Obesity

DEFINITION
Overweight BMI 25-30
Obese 30-35
Morbidly obese >35
Severely obese >40
Only management covered.
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EPIDEMIOLOGY

Incidence

Increasing
6% of US severely obese.

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AETIOLOGY

Not discussed.
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BIOLOGICAL BEHAVIOUR

Not discussed

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MANIFESTATIONS

Obesity
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INVESTIGATIONS

See below

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MANAGEMENT


Medical
Generally medical approaches are unsuccessful.

Operative
Bariatric surgery remains the only durable method to achieve sustained weight loss for most patients.

Indications for bariatric surgery
- BMI 40 or more
- BMI >35 with significant obesity-related comorbidities
- unsuccessful weight loss by nonoperative measures
- clearance by dieticians and mental health professionals.
- no medical contraindications to surgery.
Relative contraindications are inability to follow requirements, alcohol / substance abuse and uncontrolled psych disease.

Principles
Multidisciplinary
- dietician, psychologist,
- examine social supports, behavioral eating history, disorders
Offered to patients 16-70, with overall good results.
Most are performed laparoscopically with hospital stay <2d.
Open surgery in those undergoing revision, multiple operations or BMI > 70.
Steep reverse Trendelenburg needed
- pts strapped on with footboard and arm / leg securing.
Enter abdomen in LUQ with a device enabling direct-vision entry + zero-degree laparoscope.

Pre-op
Must go on OptiFast for 2-4 weeks
- can shrink liver (reduce fat) by up to 30%, making surgery safer
Substantially reduces NAFLD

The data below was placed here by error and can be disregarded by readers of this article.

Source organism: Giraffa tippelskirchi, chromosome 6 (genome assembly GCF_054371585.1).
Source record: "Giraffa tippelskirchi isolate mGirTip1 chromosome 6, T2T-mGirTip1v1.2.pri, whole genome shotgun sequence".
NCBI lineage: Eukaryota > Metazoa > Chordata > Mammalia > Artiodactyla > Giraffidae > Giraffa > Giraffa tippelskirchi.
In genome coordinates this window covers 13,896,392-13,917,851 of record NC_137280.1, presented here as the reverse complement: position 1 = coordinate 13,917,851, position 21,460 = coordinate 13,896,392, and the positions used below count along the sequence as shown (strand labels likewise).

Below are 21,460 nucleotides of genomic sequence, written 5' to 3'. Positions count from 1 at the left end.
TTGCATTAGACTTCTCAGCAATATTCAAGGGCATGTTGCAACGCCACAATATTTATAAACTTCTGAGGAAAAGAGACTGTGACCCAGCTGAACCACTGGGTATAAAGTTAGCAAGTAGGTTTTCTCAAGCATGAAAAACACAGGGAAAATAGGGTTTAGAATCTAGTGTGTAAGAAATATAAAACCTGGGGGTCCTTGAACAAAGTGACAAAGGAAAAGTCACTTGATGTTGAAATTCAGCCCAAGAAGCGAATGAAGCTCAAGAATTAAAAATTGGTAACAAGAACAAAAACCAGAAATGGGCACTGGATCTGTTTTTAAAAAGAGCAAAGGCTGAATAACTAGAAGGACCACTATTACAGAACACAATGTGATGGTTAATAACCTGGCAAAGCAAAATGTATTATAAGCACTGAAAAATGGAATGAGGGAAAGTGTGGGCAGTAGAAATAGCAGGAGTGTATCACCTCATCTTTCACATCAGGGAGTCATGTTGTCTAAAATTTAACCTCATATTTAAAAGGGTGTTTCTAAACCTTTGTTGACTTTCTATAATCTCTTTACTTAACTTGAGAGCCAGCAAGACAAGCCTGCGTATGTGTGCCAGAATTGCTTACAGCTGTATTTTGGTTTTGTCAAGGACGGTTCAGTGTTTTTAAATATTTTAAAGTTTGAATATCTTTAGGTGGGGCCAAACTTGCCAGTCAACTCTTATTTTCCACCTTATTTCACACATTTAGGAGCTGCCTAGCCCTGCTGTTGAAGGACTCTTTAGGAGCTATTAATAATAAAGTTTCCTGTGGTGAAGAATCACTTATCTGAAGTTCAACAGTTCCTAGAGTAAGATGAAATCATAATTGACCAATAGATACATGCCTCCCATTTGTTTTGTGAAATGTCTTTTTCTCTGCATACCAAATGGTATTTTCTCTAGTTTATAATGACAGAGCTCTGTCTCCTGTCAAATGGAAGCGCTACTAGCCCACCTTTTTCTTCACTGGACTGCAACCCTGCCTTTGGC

Lap Roux-en-Y gastric bypass
Most common US procedure.
- retract liver with Nathanson
- divide jejunum at 40cm distal to ligament of Treitz
- reanastomosed 75-100cm further down; side-side
- stomach dissected off mesenteries and 20mL proximal gastric pouch stapled free.
- antecolic Roux limb (simpler and fewer herniae), stapled to pouch
- 32 Fr Bougie and leak test advisable.
--> full description in Cameron 10th p89

Lap Band
FDA approved in use 10yr
Adjustable, removable, easy to place, lower risk of placement (no staples or bleeding).
But intensive follow up (5-6 adjustments in 1st year) and depends on good compliance and follow up.
Band is a foreign body that can erode or migrate
Nathanson's, free up stomach at angle of His.
- gastrohepatic ligament adjacent to lesser curve then divided with cautery.
R crus identified, inferior anterior surface scored and anterior peritoneal tissue divided.
Dissect plan of tissue posterior to GOJ
Then hook stomach up toward angle of His and lock in place.
Place band through 15mm trochar.
Secured to dissector, brought around stomach, locked into place. 
Sutures placed from fundus to prox stomach around band, securing it.

Lap Duodenal Switch with Biliopancreatic Diversion
Primarily malabsorptive.
Preserves pylorus, creates a short 100cm ileal common channel